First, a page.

Date of Award


Degree Type


Degree Name

Doctor of Philosophy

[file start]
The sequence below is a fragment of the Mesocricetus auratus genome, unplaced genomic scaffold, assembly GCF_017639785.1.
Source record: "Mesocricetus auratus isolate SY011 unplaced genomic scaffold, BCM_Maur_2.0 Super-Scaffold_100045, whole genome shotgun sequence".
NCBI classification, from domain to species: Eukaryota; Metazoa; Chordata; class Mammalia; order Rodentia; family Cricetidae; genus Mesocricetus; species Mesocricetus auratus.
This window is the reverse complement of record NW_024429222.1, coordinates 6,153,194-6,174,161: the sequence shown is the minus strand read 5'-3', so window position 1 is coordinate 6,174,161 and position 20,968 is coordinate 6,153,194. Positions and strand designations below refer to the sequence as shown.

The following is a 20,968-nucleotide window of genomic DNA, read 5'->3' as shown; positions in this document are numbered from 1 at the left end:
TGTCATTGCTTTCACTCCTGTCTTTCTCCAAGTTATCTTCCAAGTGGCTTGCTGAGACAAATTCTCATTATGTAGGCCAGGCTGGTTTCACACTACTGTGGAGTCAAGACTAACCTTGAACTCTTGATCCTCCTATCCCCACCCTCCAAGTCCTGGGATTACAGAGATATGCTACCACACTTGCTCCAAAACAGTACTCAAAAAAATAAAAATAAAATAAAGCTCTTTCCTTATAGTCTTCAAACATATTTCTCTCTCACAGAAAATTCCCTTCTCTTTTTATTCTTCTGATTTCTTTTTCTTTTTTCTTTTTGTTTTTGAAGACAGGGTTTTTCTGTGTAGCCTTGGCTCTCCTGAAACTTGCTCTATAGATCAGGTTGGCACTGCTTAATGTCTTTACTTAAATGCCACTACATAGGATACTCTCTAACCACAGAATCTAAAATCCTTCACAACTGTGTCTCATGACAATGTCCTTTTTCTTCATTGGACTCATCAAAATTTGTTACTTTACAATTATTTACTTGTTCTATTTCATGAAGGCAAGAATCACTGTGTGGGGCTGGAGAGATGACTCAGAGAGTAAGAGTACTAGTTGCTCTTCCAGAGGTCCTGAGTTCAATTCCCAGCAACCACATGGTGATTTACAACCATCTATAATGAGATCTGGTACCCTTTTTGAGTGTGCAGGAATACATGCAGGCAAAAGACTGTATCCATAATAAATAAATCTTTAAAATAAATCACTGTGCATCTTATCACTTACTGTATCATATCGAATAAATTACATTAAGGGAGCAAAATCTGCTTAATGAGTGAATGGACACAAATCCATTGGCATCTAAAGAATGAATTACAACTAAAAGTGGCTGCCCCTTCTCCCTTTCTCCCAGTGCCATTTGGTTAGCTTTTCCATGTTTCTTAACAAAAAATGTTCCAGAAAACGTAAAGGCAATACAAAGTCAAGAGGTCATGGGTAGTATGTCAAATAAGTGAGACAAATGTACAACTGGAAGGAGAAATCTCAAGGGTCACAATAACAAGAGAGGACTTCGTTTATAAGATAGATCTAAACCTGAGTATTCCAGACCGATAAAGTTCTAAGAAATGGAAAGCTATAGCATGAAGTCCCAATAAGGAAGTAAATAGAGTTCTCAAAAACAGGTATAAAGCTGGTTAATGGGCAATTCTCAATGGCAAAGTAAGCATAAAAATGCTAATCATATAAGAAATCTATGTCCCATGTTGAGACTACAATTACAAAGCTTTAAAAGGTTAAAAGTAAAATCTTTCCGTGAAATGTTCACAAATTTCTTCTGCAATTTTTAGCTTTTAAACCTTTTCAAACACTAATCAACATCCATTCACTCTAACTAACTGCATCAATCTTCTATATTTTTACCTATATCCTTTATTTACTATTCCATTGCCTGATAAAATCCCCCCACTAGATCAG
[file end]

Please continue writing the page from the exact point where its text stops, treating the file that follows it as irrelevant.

There are significant changes happening in the world of work, under the guise of a 'new' economy that embraces innovation and technology, flexible labour, and risk and uncertainty. With the proliferation of less conventional work arrangements and new career forms, traditional notions of employment careers and life trajectories are in flux. To better understand these trends and potential consequences for workers, this research considers the relative timing of entry to a prototypical new economy sector, information technology (IT). Using the life course perspective as a guide, I investigate entry pathways to IT, assessing who is 'on time' (i.e., made a fairly direct transition from school to IT work in young adulthood with one's age cohort) and who is 'off time' (i.e., entered IT at a later life stage, often returning to school after some time away as part of the process). I then explore some of the nuances of on and off time paths, comparing motives, experiences of (re)training and IT work, career expectations and perceptions of future career trajectories. To do this, I employ a subsample of 135 Canadian IT workers and interview and survey data from a larger study, Workforce Aging in the New Economy. In this sample, a significant proportion of respondents (40 percent) are off time, and certain segments (women, older workers) are disproportionately so*. On time pathways tend to be better supported by social norms and institutions such as schools. Moreover, they appear to be associated with higher levels of education and holding the most highly skilled IT occupations, and presumably, more of the related benefits. Findings suggest that many off time entrants deal with unique struggles in education and labour market entry, including retraining challenges, greater difficulty securing appropriate employment in the field and lowered expectations in terms of their career development and satisfaction with working life. In a labour market environment that expects and encourages multiple changes in jobs or careers across the life course, this research reveals the need for structural change in work and educational environments to make such transitions easier and more efficient, especially later in life.



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